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The scope of German art in the 20th century is marked by the development of artist
associations like the Brücke (1905), the Deutscher Werkbund (1907) and the Blaue Reiter
(1911). These associations gathered different kinds of artists, architects, musicians, painters,
craftsmen.. The Neue Sachlichkeit (1925) and the Bauhaus (1926) are further vanguard art
movements that still have influence on arts, architecture and painting, despite being suppressed
and forbidden during the Nazi-regime in Germany and branded as “abnormal” art.
Jorg Immendorff (1945-2007 A.D.) is one of Germany’s best-known 20th century painters
among Gerhard Richter, Sigmar Polke and Anselm Kiefer. His most important work is both
political and historical in subject and holds elements of Abstract Expressionism, Surrealism and
Dadaism. His style of Abstract Expressionism is not unusual for the period in Germany and was
clearly influenced by the earlier work of Markus Lupertz and Georg Baselitz. His historical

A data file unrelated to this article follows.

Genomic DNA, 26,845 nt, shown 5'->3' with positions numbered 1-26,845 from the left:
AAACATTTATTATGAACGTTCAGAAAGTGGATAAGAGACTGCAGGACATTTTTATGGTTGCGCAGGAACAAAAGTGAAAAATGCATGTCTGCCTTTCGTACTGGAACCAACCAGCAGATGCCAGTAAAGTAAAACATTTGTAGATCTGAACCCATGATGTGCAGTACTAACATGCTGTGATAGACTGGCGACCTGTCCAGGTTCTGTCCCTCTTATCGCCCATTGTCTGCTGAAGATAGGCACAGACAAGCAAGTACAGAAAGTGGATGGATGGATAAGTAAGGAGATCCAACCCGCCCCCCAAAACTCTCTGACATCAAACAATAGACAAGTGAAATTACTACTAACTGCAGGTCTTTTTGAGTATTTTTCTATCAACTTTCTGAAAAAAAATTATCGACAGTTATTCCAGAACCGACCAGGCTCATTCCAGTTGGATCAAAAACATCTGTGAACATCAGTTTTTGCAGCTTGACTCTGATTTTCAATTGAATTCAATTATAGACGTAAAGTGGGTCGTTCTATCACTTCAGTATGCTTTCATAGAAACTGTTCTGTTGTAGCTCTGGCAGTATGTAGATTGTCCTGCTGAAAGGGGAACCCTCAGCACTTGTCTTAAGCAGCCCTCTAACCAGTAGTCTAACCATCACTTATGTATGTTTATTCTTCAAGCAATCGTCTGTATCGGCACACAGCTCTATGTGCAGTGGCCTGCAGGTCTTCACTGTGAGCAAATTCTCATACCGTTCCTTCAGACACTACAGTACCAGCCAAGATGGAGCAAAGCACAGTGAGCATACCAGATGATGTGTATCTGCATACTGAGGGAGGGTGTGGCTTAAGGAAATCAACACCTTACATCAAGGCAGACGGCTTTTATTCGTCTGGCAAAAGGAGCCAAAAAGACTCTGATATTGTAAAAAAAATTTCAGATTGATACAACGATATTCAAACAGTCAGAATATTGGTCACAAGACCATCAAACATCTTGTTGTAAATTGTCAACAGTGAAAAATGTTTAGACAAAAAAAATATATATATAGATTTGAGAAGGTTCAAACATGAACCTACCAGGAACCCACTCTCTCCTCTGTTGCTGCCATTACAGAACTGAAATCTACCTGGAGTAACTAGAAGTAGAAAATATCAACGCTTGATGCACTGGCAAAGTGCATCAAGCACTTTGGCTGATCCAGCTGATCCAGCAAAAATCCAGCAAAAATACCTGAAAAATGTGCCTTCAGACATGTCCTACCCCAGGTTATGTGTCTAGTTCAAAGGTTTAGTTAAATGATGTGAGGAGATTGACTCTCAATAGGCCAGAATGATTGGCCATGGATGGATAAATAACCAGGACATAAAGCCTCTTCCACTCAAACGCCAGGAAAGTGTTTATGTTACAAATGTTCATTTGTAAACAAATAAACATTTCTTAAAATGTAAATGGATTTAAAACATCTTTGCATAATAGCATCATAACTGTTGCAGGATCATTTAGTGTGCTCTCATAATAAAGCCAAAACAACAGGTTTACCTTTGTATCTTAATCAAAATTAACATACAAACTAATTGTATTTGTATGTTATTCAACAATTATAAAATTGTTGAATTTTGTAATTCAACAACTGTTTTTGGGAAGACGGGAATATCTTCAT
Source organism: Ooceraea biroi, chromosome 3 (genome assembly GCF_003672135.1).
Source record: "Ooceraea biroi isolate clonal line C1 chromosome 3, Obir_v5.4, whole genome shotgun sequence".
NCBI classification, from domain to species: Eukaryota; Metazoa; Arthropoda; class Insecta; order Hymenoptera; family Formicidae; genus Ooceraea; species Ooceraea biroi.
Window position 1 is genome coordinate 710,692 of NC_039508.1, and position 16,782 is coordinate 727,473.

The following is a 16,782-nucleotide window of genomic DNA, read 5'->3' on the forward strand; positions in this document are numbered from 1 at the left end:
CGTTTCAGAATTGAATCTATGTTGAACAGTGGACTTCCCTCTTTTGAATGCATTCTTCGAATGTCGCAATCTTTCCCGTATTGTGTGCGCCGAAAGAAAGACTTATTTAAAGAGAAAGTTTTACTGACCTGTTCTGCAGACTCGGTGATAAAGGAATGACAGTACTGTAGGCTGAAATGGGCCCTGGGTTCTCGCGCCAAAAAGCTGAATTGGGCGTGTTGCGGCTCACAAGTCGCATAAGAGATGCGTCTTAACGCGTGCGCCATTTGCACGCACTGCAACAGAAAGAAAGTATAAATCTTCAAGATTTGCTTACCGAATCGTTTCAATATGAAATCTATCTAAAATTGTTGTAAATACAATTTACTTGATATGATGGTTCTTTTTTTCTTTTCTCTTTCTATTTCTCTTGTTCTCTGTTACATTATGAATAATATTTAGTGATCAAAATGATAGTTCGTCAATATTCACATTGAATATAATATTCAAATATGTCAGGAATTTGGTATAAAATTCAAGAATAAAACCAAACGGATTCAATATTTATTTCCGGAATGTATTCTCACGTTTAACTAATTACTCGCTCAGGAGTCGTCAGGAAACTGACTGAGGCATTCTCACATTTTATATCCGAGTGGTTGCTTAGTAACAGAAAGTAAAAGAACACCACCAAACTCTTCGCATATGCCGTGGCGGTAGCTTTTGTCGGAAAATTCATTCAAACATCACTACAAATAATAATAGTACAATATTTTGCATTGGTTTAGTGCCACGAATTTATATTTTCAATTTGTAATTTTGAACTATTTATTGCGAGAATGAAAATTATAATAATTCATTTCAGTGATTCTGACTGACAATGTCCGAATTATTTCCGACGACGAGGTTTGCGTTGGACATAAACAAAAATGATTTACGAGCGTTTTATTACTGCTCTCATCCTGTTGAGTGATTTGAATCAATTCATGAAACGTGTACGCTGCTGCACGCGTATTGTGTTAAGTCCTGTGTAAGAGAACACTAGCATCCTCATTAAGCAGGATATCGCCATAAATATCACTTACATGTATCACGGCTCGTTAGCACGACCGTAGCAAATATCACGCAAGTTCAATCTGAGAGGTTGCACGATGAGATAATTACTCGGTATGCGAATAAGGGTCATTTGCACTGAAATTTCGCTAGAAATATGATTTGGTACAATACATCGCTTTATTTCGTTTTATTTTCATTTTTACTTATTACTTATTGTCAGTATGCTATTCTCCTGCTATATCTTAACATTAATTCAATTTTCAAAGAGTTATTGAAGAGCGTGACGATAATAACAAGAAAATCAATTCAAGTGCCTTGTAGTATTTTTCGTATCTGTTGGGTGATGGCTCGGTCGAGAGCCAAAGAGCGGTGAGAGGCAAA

paintings show influence from Anselm Kiefer. From early in his work Immendorff had political
and neo-Dadaistic tendencies, which helped lead to an exclusion from the Art Academy
Dusseldorf in 1969.
The political tendencies of his work increased throughout the 1970’s and he stayed close to
politicians such as Gerhard Schroder of whom he painted a large portrait. It is the prediction of
the reunification of East and West Germany in his series entitled Cafe Deutschland produced
throughout the 1970’s and 80’s, which makes his work important as representative of Germany
during this period. It is Immendorff’s portrayal of the reunification of Germany, one of the most
important parts of late century German history, which make his work distinctively important.
By the 20th century Greek artists felt the influence of the Impressionists, and attention turned
from the Munich schools to those of Paris. Greek landscapes became the main focus of study,
with a particular emphasis on the light and colours of Greece. Significant representatives of this
period are Konstantinos Parthenis, Konstantinos Maleas, Nikiphoros Lytras and Georgios
The period of the 1930’s saw an attempt by Greek painters to associate European trends to
Greek culture and tradition. This can be seen in the work of Yiannis Tsarouchis, Yiannis
Moralis, Nikos Hadjikyriakos-Ghikas, Spyros Vassileiou, Alekos Kontopoulos.
Spyros Papaloukas and Alekos Kontopoulos in particular, are credited with introducing the
abstract into Greek works. The second half of the century produced numerous Greek artists of
international acclaim including Constantine Andreou, the sculptor Thodoros Papadimitriou, the
founder of Metaphysical art, Giorgio de Chirico, a pioneer of the Arte Povera movement Jannis
Kounellis and abstract artist Theodoros Stamos.
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